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The Euclid Telescope Is Set To Unravel The Mysteries Of The Universe

In a matter of weeks, an extraordinary European spacecraft is set to embark on a mission to delve into the enigmatic depths of the cosmos. With a budget of €1 billion (£850 million), the Euclid Telescope is set to unravel the mysteries of the universe, specifically two perplexing entities: dark energy and dark matter.

Mariella Blankenship
Jun 20, 20231680 Shares37338 Views
In a matter of weeks, an extraordinary European spacecraft is set to embark on a mission to delve into the enigmatic depths of the cosmos. With a budget of €1 billion (£850 million), the Euclid Telescope is set to unravel the mysteries of the universe, specifically two perplexing entities: dark energy and dark matter.
Dark energy, a peculiar force discovered in 1998, has been observed to accelerate the expansion of the universe. On the other hand, dark matter is a form of matter believed to pervade the cosmos, contributing to 80% of the universe's mass, and acting as a cosmic adhesive that binds galaxies together.
These elusive components of the universe are invisible, and astronomers have only managed to infer their existence by studying their effects on the behavior of stars and galaxies.
According to astrophysicist, Prof. Andy Taylor of Edinburgh University:
We cannot say we understand the universe if the nature of these dark components remains a mystery. That is why Euclid is so important.- Prof. Andy Taylor of Edinburgh University
Taylor emphasized the significant contribution of UK scientists in the design and construction of the probe. A noteworthy example is the Vis imager, one of the probe's two primary instruments, which was predominantly built in the UK. “We thought what would be the biggest, most fundamentally important project we could do?” Taylor said. “The answer was Euclid, which has now been designed, built, and is ready for launch.”
Originally slated for launch last year aboard a Russian Soyuz rocket, the plans for Euclid took a turn due to the Ukrainian conflict. In response, the European Space Agency terminated its collaboration with the Russian space agency, Roscosmos. Instead, a new agreement was reached to utilize Elon Musk's SpaceX company and its Falcon 9 rocket for the mission.
The eagerly anticipated launch of Euclid is now scheduled for 1 July, and it will embark on a month-long journey across the solar system to reach its destination: a position known as the second Lagrange point, situated 1.5 million km away from Earth. From this vantage point, Euclid will be positioned with the sun, Earth, and the moon behind it, enabling it to gaze into the depths of deep space. Weighing in at 2 tonnes, the spacecraft will then commence its comprehensive survey of the celestial expanse.
The astronomer Stephen Wilkins, of Sussex University, said:
Euclid has the resolving power of the Hubble space telescope but will be able to survey a third of the night sky at the same time, so it will give us an incredibly detailed map of the heavens.- Stephen Wilkins, of Sussex University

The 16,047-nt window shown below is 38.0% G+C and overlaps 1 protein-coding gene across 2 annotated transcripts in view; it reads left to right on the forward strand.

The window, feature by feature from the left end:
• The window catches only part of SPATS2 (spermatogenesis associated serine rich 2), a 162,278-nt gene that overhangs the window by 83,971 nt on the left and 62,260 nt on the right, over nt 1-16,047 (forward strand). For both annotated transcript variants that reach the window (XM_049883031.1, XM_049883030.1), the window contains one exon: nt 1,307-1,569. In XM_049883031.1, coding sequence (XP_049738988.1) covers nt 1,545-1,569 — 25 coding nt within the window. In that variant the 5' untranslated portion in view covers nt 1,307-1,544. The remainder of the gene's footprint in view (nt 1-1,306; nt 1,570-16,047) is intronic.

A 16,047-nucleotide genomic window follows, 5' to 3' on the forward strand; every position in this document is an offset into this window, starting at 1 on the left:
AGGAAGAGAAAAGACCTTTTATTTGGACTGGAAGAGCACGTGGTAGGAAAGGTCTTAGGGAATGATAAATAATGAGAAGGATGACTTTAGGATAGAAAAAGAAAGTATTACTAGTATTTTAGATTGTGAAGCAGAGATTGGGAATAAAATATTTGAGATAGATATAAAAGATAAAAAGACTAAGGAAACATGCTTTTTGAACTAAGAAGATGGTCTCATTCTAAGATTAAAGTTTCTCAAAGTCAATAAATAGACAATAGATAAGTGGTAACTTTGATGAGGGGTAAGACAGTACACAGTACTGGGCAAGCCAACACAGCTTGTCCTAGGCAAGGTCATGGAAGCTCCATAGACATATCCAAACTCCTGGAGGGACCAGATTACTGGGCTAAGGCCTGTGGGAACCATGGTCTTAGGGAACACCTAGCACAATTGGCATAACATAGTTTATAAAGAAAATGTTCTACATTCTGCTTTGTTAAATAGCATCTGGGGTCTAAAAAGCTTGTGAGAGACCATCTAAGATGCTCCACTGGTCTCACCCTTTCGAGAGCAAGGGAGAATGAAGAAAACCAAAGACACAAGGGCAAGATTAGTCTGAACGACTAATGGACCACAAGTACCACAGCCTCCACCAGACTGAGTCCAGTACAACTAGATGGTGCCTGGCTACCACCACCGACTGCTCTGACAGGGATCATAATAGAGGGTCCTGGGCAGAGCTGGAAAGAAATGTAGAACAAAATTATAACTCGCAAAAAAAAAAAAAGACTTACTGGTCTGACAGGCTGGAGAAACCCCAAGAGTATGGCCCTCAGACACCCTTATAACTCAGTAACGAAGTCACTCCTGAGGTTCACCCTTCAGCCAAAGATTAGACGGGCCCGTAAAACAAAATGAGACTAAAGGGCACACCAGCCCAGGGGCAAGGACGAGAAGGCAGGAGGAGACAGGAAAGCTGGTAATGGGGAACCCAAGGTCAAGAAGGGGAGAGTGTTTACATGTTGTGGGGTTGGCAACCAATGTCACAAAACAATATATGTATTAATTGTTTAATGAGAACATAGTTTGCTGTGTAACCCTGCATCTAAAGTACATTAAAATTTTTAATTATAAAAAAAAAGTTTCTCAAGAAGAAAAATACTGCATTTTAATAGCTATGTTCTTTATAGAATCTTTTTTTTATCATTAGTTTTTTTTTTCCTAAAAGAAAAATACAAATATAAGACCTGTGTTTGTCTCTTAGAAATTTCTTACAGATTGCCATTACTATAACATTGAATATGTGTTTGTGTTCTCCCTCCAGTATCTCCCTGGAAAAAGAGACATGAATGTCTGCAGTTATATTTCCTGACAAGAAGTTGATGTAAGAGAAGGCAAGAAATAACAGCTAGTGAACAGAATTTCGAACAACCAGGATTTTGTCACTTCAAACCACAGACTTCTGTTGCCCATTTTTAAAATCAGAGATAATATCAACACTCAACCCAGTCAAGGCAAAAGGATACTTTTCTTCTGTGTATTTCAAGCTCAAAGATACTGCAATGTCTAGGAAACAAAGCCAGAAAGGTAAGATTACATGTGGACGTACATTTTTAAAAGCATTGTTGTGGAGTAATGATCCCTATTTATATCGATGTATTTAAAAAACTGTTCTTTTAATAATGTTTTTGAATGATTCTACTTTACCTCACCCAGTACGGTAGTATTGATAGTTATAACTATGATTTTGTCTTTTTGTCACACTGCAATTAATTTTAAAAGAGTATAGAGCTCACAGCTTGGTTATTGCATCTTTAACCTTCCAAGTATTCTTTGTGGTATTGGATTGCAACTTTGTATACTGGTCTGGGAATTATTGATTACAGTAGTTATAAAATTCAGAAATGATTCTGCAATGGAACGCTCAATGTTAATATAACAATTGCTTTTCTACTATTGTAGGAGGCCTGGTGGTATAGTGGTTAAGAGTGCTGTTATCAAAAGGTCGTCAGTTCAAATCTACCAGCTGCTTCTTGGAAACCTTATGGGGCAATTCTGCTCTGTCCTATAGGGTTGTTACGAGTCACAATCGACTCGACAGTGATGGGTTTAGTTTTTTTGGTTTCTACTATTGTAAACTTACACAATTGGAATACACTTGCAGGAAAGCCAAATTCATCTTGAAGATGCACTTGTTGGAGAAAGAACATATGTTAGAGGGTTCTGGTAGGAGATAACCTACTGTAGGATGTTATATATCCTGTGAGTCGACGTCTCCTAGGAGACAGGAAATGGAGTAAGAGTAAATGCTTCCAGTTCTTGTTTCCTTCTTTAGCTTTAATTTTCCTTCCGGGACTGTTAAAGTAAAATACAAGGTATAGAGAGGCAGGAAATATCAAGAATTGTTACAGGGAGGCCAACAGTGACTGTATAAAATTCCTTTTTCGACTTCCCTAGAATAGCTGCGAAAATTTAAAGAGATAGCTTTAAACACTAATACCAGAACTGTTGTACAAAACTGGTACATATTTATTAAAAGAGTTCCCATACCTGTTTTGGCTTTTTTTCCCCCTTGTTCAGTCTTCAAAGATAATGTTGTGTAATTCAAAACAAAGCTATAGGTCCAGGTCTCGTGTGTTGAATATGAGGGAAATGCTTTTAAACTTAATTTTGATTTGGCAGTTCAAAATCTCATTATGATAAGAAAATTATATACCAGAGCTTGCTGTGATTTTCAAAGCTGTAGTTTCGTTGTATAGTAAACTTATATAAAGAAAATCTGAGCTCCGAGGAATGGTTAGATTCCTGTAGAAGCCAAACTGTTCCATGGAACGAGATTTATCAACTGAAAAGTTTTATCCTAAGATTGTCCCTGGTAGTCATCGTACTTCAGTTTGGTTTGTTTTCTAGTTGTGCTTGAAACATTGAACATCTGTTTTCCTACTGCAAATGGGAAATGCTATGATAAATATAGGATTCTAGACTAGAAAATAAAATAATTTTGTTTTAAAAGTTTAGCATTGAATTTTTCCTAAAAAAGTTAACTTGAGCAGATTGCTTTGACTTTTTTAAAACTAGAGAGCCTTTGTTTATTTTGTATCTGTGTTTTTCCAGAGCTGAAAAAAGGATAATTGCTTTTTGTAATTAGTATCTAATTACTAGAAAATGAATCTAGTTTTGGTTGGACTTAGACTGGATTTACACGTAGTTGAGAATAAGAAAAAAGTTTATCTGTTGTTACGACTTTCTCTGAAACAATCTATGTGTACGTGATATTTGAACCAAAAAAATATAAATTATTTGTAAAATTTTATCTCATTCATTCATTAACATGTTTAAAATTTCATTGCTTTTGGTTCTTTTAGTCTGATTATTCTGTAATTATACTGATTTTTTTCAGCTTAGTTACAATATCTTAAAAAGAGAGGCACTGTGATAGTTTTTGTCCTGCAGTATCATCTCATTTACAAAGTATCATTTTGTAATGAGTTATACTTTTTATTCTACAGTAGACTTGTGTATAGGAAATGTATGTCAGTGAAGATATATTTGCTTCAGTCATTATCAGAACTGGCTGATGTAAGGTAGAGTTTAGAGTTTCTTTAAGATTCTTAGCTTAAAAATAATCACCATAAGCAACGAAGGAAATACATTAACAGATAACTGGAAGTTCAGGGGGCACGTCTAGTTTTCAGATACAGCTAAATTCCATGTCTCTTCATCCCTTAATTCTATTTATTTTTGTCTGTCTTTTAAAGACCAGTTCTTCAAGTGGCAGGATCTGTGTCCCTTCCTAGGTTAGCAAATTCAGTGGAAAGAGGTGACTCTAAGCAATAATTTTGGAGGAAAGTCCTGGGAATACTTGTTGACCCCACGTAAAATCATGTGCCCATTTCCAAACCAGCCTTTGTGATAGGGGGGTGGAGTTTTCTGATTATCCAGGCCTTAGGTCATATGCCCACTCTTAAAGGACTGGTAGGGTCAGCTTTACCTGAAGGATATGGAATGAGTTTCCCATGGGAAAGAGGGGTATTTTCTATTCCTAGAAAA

Unveiling the mysteries of dark matter poses a formidable challenge as it cannot be directly observed due to its presumed composition of light-averse particles that neither emits, reflect, nor absorb light. To overcome this obstacle, Euclid will capitalize on a phenomenon known as gravitational lensing.
Several scientist preparing the Euclid Telescope
Several scientist preparing the Euclid Telescope
This groundbreaking technique involves capturing millions of images of galaxies. During certain instances, light from these distant celestial bodies will traverse through regions of dark matter on its trajectory toward Earth. As the light interacts with the gravitational field of the dark matter, its path will be distorted and bent. This phenomenon, known as gravitational lensing, will generate distorted images that hold valuable clues about the nature and properties of the dark matter responsible for their occurrence.
“Gravitational lensing produced by dark matter will tell us a great deal about what it is made of,” said Prof Mathilde Jouzac of Durham University. “It may be that dark matter is made up of light particles. If so, they will produce one kind of lensing. On the other hand, if dark matter is made of very large particles, that will produce a different set of lensing. This information will then help direct the search for dark matter particles on Earth.”
Then there is dark energy. “We will use Euclid to measure it in a different way,” Wilkins added. “We will peer further into the universe and further back in time and study how big it looks at different periods. In that way, we can actually work out how the size of our universe is changing over time and understand when changes in its expansion rate occur.”
Through its diligent efforts, Euclid aims to construct a comprehensive timeline of the universe's expansion spanning the last 10 billion years. This chronicle of cosmic evolution holds the potential to unlock profound secrets that will aid in unraveling the true essence of dark energy.
Euclid, bearing the name of the renowned ancient Greek mathematician often hailed as the father of geometry aspires to unravel the enigmas of the obscure cosmos. Its mission seeks to penetrate the depths of the dark universe, shedding light on its mysteries and revealing fundamental truths about its nature and properties.

Conclusion

“The point of Euclid is really to get the data that will allow us to start discriminating between which of the different ideas we have about the dark universe,” said Taylor. “Hopefully that will help us understand what fundamentally is really going on in the cosmos around us.”
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